Sunday, February 18, 2007

An Ideological and Intellectual Wallace Line

A while back I jotted down what bugged me about neo-classical economics.

The first point I made was the fairly standard one about assumptions of rational self-interested decision making economic agents (that's you and me).

There's two points I'd like to add to this. First, just to be clear, (most) neoclassical economists don't actually believe that humans really are wholly rational or self-interested, what they argue is that humans display these tendencies to a significant enough extent that if you assume them you can create models that relatively accurately reflect human behaviour (or, at least, models which do so better than any alternative models you can construct)*. This - as I wrote - strikes me as not only wrong, but also as a way of tailoring assumptions to produce outcomes that, ever so conveniently, reflect political beliefs.

There is, I think, something else that I should have added when making this original point though. That is that, above and beyond the actual assumptions of human behaviour that neoclassical economists use, there appears to be a further problem in that human behavior is also taken as being inevitable and unchanging. In other words, we don't behave differently in different social models or in societies with different mores. Human nature is, according to neoclassicals, static.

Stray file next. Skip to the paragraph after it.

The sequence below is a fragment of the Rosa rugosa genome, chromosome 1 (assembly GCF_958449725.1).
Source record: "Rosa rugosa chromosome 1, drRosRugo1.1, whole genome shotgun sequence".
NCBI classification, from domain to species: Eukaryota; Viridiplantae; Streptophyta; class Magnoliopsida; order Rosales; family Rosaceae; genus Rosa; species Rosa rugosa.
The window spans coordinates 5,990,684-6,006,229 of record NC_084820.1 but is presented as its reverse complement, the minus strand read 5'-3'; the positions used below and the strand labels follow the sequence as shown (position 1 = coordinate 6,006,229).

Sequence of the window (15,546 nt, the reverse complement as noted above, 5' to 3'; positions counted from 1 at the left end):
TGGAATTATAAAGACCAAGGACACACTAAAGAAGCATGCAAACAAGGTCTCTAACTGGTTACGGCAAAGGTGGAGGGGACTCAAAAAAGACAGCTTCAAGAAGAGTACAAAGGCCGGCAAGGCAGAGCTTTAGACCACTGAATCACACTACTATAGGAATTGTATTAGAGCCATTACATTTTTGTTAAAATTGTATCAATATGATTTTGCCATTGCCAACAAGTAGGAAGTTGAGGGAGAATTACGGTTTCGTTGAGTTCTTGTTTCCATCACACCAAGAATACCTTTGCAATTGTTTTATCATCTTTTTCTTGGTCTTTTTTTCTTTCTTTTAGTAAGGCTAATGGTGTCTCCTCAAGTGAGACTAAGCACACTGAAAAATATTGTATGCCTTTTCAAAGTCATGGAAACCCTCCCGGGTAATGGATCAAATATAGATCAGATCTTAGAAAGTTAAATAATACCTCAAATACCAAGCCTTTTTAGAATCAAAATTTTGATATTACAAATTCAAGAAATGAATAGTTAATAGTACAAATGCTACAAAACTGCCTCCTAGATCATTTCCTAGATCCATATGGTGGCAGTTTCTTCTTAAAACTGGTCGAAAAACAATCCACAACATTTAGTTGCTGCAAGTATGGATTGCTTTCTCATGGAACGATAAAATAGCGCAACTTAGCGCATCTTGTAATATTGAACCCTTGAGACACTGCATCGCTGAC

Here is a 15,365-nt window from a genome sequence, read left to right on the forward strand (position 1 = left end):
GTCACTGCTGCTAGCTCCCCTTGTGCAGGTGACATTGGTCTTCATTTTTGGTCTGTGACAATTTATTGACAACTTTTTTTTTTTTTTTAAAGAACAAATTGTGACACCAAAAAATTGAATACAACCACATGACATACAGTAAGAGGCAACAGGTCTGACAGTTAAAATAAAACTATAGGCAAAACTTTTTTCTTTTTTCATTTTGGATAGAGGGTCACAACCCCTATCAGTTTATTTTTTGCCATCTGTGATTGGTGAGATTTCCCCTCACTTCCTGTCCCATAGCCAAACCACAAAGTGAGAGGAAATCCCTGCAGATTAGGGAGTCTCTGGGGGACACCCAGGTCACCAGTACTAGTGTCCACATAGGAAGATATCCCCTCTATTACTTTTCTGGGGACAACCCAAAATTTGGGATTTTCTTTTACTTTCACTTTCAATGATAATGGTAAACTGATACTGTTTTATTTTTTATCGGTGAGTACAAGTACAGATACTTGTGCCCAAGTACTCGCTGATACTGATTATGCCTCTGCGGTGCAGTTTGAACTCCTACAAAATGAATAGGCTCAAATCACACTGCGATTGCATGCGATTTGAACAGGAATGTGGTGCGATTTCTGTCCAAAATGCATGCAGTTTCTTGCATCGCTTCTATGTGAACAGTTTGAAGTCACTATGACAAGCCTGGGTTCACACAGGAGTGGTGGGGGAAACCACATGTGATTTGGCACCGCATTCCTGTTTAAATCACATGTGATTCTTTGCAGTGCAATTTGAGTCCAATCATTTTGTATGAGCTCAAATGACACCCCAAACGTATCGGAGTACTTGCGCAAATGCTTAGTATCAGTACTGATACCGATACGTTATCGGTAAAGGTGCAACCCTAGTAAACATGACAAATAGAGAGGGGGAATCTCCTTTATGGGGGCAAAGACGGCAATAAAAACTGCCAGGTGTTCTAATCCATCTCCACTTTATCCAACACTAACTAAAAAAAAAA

Compare this with Marx, to whom the possibilities of social change were closely tied to the potential for human interactions to change in a fundamental way.

Even if you're no way as radical as Marx I'd say that, if you're a progressive, you probably still hope for a world where we treat each other slightly better. I know I do. And I also think that this isn't a vain hope.

So I'd like to suggest that we have a Wallace line here: a clear division between most neoclassical economists and most progressives. All to do with whether human nature can change over time and in different circumstances (or, to be more accurate, whether different social structures might enhance different aspects of human nature).

*Joseph Stiglitz has a funny little coda to this:

Among the more amusing results that have come out of experimental economics are those concerning altruism and selfishness. It appears (at least in experimental situations) that experimental subjects are not as selfish as economists have hypothesised, except for one group - the economists themselves.

Is it because economics as a discipline attracts individuals who are, by nature, more selfish, or is it because economics helps shape individu als, making them more selfish? The answer, almost certainly, is a little bit of both. Presumably, future experimental research will help resolve the question of the relative importance of these two hypotheses.

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